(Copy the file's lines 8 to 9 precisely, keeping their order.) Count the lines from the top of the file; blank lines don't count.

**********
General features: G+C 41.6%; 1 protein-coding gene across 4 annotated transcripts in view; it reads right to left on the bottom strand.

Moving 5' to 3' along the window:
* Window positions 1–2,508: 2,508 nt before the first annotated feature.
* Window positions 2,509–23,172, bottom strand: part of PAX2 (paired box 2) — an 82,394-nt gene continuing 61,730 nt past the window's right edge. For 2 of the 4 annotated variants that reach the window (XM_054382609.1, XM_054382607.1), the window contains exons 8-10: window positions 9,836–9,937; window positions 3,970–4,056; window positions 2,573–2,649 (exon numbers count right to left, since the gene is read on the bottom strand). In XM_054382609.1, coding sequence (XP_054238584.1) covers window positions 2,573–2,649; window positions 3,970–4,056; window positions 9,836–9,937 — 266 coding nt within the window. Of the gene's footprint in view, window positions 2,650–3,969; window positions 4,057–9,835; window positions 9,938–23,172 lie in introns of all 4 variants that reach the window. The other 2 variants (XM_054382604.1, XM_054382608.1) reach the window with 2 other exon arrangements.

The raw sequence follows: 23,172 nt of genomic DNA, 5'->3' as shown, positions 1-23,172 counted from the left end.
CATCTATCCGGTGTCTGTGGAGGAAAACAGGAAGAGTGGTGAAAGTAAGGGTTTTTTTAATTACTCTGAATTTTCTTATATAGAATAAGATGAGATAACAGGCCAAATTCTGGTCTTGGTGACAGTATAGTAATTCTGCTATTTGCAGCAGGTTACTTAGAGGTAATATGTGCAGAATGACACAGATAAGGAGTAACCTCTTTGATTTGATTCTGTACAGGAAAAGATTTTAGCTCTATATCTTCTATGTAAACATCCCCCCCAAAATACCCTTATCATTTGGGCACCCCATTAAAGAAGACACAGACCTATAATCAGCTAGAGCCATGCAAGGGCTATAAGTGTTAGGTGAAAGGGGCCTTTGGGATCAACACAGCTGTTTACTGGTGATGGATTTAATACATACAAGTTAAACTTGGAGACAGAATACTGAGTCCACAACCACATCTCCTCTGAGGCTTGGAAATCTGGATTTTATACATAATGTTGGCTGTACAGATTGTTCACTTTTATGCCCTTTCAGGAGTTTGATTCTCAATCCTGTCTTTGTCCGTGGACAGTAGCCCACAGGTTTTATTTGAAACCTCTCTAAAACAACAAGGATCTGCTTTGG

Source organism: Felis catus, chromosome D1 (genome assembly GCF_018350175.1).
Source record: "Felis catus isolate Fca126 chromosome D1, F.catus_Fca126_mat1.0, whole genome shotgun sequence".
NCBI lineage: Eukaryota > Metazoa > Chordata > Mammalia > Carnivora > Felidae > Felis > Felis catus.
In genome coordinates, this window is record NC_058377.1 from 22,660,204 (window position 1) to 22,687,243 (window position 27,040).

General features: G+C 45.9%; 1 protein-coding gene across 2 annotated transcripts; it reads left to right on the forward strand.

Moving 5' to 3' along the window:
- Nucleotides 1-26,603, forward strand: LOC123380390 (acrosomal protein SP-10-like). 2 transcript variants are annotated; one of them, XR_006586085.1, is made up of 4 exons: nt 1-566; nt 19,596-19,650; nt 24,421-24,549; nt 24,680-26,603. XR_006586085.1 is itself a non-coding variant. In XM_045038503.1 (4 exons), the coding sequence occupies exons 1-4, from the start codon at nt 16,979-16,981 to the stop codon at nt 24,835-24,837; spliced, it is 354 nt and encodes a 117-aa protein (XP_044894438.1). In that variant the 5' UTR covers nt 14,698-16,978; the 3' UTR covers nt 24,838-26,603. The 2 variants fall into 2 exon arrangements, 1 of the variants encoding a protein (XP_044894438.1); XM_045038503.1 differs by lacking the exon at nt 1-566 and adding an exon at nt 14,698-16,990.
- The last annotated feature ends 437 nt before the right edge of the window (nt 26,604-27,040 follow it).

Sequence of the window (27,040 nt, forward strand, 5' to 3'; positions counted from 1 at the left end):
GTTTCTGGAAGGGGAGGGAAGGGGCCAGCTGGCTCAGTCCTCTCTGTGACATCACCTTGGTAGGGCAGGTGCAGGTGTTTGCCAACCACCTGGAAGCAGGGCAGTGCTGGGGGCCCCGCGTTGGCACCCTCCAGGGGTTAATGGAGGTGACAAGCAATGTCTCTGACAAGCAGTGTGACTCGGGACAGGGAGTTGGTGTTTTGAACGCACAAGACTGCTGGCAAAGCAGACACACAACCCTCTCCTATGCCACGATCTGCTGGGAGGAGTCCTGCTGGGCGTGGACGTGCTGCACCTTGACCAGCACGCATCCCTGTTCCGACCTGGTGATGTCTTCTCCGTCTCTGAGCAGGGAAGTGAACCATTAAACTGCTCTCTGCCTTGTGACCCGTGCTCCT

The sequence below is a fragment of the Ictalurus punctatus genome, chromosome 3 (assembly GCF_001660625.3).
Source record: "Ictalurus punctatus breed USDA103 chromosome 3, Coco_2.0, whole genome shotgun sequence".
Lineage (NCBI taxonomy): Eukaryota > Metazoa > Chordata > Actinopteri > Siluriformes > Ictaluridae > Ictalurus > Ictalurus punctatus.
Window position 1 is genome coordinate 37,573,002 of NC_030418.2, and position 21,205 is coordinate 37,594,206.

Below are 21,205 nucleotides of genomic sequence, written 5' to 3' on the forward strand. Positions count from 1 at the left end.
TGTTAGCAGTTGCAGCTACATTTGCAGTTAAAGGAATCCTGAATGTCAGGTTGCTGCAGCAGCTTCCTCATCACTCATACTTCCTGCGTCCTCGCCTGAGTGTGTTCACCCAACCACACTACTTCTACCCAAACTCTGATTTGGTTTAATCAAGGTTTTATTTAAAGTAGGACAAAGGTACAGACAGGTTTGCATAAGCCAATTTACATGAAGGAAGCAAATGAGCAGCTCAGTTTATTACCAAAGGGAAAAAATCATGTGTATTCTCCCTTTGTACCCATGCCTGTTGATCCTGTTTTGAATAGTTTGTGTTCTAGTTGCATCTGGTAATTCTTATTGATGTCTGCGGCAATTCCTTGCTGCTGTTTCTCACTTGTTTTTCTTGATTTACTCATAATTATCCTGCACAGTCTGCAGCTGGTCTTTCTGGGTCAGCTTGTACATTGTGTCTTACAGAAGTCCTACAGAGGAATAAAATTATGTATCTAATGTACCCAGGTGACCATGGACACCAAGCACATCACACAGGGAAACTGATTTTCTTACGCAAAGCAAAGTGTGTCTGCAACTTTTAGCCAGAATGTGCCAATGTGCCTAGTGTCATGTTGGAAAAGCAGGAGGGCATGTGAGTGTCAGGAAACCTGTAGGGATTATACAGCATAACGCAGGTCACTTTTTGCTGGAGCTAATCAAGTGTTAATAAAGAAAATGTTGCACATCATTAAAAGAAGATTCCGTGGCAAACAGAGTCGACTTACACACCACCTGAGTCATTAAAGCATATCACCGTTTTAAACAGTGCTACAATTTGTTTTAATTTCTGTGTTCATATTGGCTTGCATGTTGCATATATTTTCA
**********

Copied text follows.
Source record: "Felis catus isolate Fca126 chromosome D1, F.catus_Fca126_mat1.0, whole genome shotgun sequence".
NCBI lineage: Eukaryota > Metazoa > Chordata > Mammalia > Carnivora > Felidae > Felis > Felis catus.